- PriceWaterhouseCoopers recently issued its healthcare cost projection for 2008. PwC expects those costs to grow at a slower, likely single digit rate.
- Milliman presented its actuarial projection of the costs of the House mental health parity bill (HR 1424) at a House Education and Labor Committee hearing held on July 10. The Milliman study which was commissioned by a collection of mental health provider associations, finds very little increase in health plan expenses as a result of this bill. An interesting aspect of the House bill is that the bill “defines a minimum scope
of coverage for mental health and substance-related disorders as the same range of mental
illnesses and addiction disorders covered by the health plan with the largest enrollment of
federal employees (under chapter 89 of title 5, United States Code, [the FEHB Act]),” which is the Blue Cross FEP Standard Option.” Also testifying at this hearing was a representative of the American Benefits Council, a trade association of large employers and insurers, who offered support for the Senate mental health parity bill over the House bill for the following reasons:
First, the Senate proposal does not mandate that health plans cover specific
mental health benefits. It leaves those decisions up to employers. In the case of
fully insured health plans, however, the Senate bill permits States to continue to determine whether to require any particular benefits.
Second, the Senate bill includes a provision making clear that medical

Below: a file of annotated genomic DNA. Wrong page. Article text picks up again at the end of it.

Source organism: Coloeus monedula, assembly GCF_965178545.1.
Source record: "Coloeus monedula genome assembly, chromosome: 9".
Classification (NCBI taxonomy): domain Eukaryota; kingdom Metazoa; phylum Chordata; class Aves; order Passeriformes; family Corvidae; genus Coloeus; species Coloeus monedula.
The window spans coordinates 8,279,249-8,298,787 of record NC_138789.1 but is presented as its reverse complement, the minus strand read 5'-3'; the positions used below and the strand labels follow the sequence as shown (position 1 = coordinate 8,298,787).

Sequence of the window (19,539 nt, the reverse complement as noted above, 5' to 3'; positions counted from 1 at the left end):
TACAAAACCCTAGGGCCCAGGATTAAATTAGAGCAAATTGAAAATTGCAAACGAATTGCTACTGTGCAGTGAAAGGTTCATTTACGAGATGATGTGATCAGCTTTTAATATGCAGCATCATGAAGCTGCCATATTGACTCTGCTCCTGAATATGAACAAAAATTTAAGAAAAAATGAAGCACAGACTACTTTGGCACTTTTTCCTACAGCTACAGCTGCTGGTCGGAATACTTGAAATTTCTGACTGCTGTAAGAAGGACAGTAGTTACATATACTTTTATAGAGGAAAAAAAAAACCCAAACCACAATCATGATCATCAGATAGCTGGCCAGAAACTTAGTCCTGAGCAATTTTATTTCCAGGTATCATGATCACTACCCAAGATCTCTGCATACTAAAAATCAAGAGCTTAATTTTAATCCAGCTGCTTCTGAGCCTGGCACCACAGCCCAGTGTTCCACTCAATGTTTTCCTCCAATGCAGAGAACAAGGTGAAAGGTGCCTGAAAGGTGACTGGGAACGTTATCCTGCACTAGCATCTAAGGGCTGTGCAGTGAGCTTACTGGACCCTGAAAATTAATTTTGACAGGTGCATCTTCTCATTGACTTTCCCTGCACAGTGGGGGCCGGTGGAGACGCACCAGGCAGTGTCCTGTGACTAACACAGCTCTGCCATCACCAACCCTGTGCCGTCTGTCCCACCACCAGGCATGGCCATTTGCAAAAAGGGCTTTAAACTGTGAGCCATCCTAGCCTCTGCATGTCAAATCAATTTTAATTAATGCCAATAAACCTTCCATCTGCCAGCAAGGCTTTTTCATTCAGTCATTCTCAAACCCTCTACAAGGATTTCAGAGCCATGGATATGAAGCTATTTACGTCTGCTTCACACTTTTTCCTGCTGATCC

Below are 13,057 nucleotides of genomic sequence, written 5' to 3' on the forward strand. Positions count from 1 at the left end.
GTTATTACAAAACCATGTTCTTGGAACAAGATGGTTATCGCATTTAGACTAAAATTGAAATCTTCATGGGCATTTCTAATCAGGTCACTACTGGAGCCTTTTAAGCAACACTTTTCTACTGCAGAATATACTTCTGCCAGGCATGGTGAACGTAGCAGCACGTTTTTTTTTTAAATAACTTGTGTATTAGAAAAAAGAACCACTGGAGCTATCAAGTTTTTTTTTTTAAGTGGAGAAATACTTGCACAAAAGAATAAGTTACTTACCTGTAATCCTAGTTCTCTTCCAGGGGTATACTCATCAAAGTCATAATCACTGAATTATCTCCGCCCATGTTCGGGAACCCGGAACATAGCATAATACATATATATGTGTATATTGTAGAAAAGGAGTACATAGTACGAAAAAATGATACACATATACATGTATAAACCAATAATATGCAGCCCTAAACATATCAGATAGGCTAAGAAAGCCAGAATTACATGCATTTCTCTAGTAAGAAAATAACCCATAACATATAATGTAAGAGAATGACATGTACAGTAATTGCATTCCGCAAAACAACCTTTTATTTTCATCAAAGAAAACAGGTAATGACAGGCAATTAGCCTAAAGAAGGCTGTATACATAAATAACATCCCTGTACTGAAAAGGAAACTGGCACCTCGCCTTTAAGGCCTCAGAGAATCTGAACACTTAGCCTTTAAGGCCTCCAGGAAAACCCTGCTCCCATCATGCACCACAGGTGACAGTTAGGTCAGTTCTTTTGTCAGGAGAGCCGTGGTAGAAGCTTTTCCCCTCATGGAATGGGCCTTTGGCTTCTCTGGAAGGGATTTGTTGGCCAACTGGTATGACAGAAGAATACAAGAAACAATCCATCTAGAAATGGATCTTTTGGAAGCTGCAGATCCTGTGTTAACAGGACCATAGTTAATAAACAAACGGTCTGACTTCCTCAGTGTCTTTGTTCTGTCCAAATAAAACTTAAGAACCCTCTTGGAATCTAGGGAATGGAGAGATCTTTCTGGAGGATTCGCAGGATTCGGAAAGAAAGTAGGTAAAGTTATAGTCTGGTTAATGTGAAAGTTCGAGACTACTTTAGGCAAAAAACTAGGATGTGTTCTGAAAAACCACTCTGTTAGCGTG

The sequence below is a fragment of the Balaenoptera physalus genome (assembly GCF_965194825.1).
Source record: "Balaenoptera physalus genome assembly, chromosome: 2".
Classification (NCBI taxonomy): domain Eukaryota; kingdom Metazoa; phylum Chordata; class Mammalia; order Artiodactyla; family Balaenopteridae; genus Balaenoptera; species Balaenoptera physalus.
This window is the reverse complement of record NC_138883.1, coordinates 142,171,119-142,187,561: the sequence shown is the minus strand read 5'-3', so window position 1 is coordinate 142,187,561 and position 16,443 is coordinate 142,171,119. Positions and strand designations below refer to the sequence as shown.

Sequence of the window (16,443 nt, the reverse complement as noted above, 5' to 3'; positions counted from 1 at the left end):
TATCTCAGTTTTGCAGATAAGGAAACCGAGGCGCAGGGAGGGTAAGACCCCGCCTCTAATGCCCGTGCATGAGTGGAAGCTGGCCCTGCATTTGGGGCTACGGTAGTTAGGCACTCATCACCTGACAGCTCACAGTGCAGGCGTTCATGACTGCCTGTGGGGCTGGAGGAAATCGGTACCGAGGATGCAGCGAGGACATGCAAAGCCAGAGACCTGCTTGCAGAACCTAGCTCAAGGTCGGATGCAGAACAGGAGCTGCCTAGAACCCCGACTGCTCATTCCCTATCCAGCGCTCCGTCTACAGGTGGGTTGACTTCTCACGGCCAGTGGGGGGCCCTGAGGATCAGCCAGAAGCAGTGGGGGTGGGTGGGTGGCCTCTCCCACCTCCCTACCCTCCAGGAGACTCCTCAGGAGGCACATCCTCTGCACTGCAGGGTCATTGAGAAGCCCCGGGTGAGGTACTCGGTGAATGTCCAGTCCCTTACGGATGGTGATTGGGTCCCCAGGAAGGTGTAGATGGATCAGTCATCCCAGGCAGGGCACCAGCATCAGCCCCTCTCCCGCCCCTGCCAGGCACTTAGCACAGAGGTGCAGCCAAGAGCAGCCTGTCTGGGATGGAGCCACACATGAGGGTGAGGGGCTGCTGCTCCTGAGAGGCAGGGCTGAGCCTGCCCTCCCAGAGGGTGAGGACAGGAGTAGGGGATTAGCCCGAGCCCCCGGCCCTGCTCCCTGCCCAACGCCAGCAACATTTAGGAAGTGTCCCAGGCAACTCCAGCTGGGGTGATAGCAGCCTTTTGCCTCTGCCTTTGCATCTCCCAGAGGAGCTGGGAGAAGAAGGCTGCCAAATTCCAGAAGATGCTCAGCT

management of mental health benefits is not prohibited and preserves flexibility for employers and health plans in the formation of networks of health care providers who deliver these services. These provisions are vitally important because they allow employers to appropriately design and manage the health coverage they offer to meet their employees’ needs.
Finally, the Senate bill provides for a very targeted and narrow preemption of
State insurance law (applicable to fully insured plans, as well as to self-insured
plans) that assures a uniform federal rule for the specific parity requirements of S. 558 (e.g., treatment limits, financial requirements, cost exemption).
Of course, as previously noted in the FEHBlog, the managers of the Senate bill have developed a “mark” that narrows the gap between the two bills while maintain broad industry support according to reports. I just hope the mental health parity law does not disrupt the FEHB Program’s successful mental health parity initiative.